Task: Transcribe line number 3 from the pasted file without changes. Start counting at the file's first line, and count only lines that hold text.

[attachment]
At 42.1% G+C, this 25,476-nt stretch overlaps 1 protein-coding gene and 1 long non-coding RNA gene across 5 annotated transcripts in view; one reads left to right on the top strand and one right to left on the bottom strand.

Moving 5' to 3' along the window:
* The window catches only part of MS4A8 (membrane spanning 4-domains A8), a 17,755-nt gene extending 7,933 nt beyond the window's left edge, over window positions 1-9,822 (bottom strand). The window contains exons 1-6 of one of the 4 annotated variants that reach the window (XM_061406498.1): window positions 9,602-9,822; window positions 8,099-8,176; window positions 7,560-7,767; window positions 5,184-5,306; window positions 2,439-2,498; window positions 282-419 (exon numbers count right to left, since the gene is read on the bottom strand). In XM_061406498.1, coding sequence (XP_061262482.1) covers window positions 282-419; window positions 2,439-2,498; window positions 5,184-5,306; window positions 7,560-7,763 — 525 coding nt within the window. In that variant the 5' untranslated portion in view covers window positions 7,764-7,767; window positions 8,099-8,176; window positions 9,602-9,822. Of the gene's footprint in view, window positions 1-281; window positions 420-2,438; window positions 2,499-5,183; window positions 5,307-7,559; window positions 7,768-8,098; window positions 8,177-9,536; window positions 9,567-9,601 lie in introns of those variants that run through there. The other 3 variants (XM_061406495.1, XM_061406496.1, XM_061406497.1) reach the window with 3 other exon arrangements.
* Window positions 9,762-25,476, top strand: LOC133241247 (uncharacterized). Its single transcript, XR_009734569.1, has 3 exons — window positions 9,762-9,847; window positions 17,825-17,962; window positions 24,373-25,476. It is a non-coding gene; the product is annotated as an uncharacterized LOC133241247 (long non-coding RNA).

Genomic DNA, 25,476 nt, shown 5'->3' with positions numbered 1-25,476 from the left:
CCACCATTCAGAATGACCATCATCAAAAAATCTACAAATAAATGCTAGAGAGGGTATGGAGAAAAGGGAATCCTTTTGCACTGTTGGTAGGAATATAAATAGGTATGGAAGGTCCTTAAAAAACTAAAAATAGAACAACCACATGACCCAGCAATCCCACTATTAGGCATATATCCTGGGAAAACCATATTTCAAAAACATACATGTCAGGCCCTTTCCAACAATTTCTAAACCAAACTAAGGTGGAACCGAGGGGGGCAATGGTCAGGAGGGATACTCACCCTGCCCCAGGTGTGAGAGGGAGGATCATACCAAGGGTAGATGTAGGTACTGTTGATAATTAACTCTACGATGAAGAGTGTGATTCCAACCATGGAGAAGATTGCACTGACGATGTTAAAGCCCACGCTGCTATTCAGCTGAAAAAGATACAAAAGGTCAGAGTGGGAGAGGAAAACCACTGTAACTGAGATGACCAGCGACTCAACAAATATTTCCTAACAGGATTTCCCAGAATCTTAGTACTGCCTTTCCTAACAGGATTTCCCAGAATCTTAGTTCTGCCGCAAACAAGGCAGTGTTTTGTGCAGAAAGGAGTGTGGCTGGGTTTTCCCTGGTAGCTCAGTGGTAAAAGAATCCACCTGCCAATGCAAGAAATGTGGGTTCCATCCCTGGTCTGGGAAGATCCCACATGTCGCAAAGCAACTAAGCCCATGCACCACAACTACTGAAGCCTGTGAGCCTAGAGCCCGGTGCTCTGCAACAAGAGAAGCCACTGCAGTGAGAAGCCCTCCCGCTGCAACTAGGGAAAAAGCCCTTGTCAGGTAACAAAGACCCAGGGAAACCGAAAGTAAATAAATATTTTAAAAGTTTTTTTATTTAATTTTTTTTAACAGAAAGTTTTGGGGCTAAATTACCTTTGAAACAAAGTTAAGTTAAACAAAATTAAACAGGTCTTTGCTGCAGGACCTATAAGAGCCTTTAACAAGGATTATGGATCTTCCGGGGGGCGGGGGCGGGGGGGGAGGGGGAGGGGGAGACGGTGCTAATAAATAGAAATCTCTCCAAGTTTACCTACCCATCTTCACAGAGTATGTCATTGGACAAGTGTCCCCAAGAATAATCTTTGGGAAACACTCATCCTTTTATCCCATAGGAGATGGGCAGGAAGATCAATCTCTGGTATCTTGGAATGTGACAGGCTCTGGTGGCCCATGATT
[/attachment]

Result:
* The window catches only part of MS4A8 (membrane spanning 4-domains A8), a 17,755-nt gene extending 7,933 nt beyond the window's left edge, over window positions 1-9,822 (bottom strand). The window contains exons 1-6 of one of the 4 annotated variants that reach the window (XM_061406498.1): window positions 9,602-9,822; window positions 8,099-8,176; window positions 7,560-7,767; window positions 5,184-5,306; window positions 2,439-2,498; window positions 282-419 (exon numbers count right to left, since the gene is read on the bottom strand). In XM_061406498.1, coding sequence (XP_061262482.1) covers window positions 282-419; window positions 2,439-2,498; window positions 5,184-5,306; window positions 7,560-7,763 — 525 coding nt within the window. In that variant the 5' untranslated portion in view covers window positions 7,764-7,767; window positions 8,099-8,176; window positions 9,602-9,822. Of the gene's footprint in view, window positions 1-281; window positions 420-2,438; window positions 2,499-5,183; window positions 5,307-7,559; window positions 7,768-8,098; window positions 8,177-9,536; window positions 9,567-9,601 lie in introns of those variants that run through there. The other 3 variants (XM_061406495.1, XM_061406496.1, XM_061406497.1) reach the window with 3 other exon arrangements.